GDPR: everything Australian marketers need to know

Does it affect you? Heath Barlow explains Europe’s GDPR and what it means for Australian marketers with operations in Europe.

The General Data Protection Regulation (GDPR) is a new data protection law coming into effect on 25 May. It was created to protect EU citizens from privacy and data breaches but it will impact organisations far and wide if they have an establishment in the EU – Australian businesses included.

There has been a lot of scaremongering about this legislation. But the reality is, GDPR is nothing more than a way to help consumers reclaim their data. For brands, and more specifically marketers, GDPR will change the way we communicate with clients, and how we handle data. 

 

 

The state of data in marketing today

As marketers, we don’t own customer data – we borrow it. Customers lend it to us with the trust and expectation that we will use it to provide them with personalised and relevant content that delights them to the point of purchase. The challenge however, is that too many brands are exploiting customer data; selling email lists; opting customers in for dozens of email communications; and not providing safeguards for consumers to opt out or be forgotten.

 Ultimately, GDPR is meant to protect consumers and allow them to have a say in how their data is used. It will reduce the risk of personal information being exploited or misused by limiting the amount of data that may be collected by companies, the way it can be used, and the amount of time that it can be stored.

 

 

The impact of GDPR on marketers

With added regulations coming into play, Australian marketers can expect a lot to change in the way they are acquiring, handling, and using EU data. Here’s what marketers should be aware of and how they can prepare for the upcoming changes. 

  1. Collecting data: for starters, the way marketers collect data will shift. Currently, marketing can rely on a pre-checked box to collect consent for marketing communication. But under the GDPR, that will no longer be an acceptable way to collect data. As the GDPR requires that consent is ‘freely given, specific, informed, and unambiguous,’ marketers must now be more deliberate in the way they are opting consumers in.
  2. Consent requirements: clear consent is a more stringent requirement under the new GDPR. Marketers will not be able to hide consent for data processing with generic statements like ‘we may process your personal data to improve our services.’ For consent to be considered valid under the new regulations, marketers will need to clearly indicate what personal data will be processed; how, when and who will process it; and for what purpose.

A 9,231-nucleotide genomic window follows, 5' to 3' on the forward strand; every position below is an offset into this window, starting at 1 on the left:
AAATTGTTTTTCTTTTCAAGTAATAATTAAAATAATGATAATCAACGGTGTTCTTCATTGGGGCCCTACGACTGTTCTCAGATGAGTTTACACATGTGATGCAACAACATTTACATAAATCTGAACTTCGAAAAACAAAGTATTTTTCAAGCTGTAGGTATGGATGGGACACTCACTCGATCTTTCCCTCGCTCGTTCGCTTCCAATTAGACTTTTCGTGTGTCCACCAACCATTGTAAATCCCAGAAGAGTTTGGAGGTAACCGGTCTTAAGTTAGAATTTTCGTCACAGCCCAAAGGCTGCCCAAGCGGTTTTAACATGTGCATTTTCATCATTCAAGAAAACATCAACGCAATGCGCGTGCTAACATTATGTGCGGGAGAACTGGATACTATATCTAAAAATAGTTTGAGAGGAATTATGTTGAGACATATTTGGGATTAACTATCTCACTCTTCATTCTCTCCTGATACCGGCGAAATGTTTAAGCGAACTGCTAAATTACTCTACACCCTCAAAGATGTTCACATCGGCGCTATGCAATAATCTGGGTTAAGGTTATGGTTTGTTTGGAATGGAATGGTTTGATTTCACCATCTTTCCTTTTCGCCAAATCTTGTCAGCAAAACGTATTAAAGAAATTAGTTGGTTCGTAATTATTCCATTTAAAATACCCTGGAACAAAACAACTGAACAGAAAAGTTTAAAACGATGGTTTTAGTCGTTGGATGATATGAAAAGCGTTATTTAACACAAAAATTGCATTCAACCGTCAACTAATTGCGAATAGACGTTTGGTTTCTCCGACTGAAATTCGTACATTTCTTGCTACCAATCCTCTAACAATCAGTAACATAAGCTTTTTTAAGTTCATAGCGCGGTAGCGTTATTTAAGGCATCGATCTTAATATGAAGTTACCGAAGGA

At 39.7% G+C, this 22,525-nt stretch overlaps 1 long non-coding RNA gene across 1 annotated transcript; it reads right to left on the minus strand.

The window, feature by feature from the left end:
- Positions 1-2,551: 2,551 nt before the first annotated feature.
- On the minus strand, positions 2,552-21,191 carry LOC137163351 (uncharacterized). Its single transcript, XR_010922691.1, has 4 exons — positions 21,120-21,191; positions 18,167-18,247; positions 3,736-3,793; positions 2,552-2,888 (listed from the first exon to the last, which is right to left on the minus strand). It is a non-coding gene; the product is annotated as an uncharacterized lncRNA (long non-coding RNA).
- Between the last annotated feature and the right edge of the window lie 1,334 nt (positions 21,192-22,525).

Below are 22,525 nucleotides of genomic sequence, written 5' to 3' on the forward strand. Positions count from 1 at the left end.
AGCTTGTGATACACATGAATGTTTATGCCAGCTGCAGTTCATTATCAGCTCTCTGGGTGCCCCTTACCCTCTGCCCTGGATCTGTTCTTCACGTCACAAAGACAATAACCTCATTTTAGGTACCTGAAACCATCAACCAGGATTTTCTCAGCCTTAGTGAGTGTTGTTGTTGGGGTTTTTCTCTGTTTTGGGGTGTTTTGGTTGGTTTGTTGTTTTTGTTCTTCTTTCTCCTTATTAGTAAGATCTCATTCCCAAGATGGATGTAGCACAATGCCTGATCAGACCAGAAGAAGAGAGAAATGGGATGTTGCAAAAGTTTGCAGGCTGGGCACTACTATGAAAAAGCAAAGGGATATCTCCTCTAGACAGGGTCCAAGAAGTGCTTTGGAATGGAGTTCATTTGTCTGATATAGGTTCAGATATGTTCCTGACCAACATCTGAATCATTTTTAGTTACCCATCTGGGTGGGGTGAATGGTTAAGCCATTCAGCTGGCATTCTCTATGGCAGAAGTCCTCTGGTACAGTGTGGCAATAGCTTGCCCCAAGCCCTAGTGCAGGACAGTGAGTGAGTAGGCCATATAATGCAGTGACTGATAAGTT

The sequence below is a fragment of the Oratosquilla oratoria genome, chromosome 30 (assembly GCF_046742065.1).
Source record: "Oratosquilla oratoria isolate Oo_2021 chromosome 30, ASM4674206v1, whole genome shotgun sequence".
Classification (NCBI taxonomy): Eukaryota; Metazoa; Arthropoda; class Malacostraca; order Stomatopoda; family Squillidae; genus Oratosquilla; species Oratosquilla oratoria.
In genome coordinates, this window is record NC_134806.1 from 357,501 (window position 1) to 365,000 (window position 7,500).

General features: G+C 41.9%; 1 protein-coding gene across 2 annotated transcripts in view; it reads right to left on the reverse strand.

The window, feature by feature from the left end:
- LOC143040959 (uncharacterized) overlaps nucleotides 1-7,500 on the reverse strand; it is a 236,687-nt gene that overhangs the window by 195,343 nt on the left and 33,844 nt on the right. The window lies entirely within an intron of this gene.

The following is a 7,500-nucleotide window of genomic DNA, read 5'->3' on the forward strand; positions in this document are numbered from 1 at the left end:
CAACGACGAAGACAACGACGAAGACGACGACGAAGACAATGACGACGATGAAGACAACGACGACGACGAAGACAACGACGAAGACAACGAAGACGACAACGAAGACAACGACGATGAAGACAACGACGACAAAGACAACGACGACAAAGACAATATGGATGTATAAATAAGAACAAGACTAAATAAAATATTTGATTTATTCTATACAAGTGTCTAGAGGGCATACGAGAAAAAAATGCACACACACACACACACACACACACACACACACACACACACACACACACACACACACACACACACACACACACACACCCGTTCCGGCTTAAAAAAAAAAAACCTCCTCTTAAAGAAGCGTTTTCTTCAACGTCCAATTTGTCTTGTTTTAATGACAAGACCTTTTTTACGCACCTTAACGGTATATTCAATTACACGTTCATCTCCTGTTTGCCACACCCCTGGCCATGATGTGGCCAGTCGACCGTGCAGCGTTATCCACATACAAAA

3. Breaking down valid consent: GDPR applies to all new and existing data. If requested, users will be required to prove that they have consent to use personal data. For marketers this means being able to provide an accurate and up-to-date breakdown of new, current, lapsed, active, and inactive customers and email subscribers. Marketers must be mindful of how long their relationship could be considered valid. In addition, they must be prepared to prove consent among the aforementioned groups whose data they want to hold on to.
  4. Proving consent: under GDPR, marketers must prove consent before sending any communications to contacts. Consent applies to all data collection practices including offline methods such as mail and telephone. When collecting data and consent, marketers must ensure they capture and store the date and time of consent, method of consent and a referential copy of the sign-up form, including its wording.
  5. Privacy policy: as previously mentioned, GDPR will require greater transparency from marketers around consent. They will have to ensure that the individual is giving you ‘informed consent’ and that those individuals understand who they are giving consent to and why their data is being processed.
  6. Marketing to an existing database: before sending any marketing communication to an existing database, marketers will need to make sure that all that data is compliant with GDPR. This includes checking that there are existing consent records that prove marketing had permission to send communication to each individual contact. This permission needs to be explicit across each channel, not just email.

 

GDPR is serious business. Organisations will face fines of more than AU$30 Million, or 4% of their annual global revenue, for non-compliance. However, it’s not all doom and gloom. The GDPR is an evolution in data protection and is meant to put consumers back in control of their data. Companies already obeying existing data protection laws, are most likely well on their way to compliance.

 The most important thing for Australian marketers to action in light of GDPR is to take the time to educate themselves about what it is, and what its implications are for their own operations. Working closely with many Australian businesses on the management and use of their data, it is clear that many businesses are still not aware of the legislation. While it will largely only impact Australian businesses operating in the EU, being aware of whether it impacts your business and ensuring that your marketing activities and the way you communicate with customers align with its requirements is critical. 

For marketing specifically, GDPR is another opportunity for optimisation. In countries with strict data protection laws already in place, we often see better results from marketing efforts. That’s largely due to the fact that marketers are using good quality data where the individuals have been well informed about the use of their data. Those that embrace the GDPR legislation in Australia will be in the same boat; experiencing increased engagement and results this year.

 

Heath Barlow is market lead for Australia at Emarsys.

 

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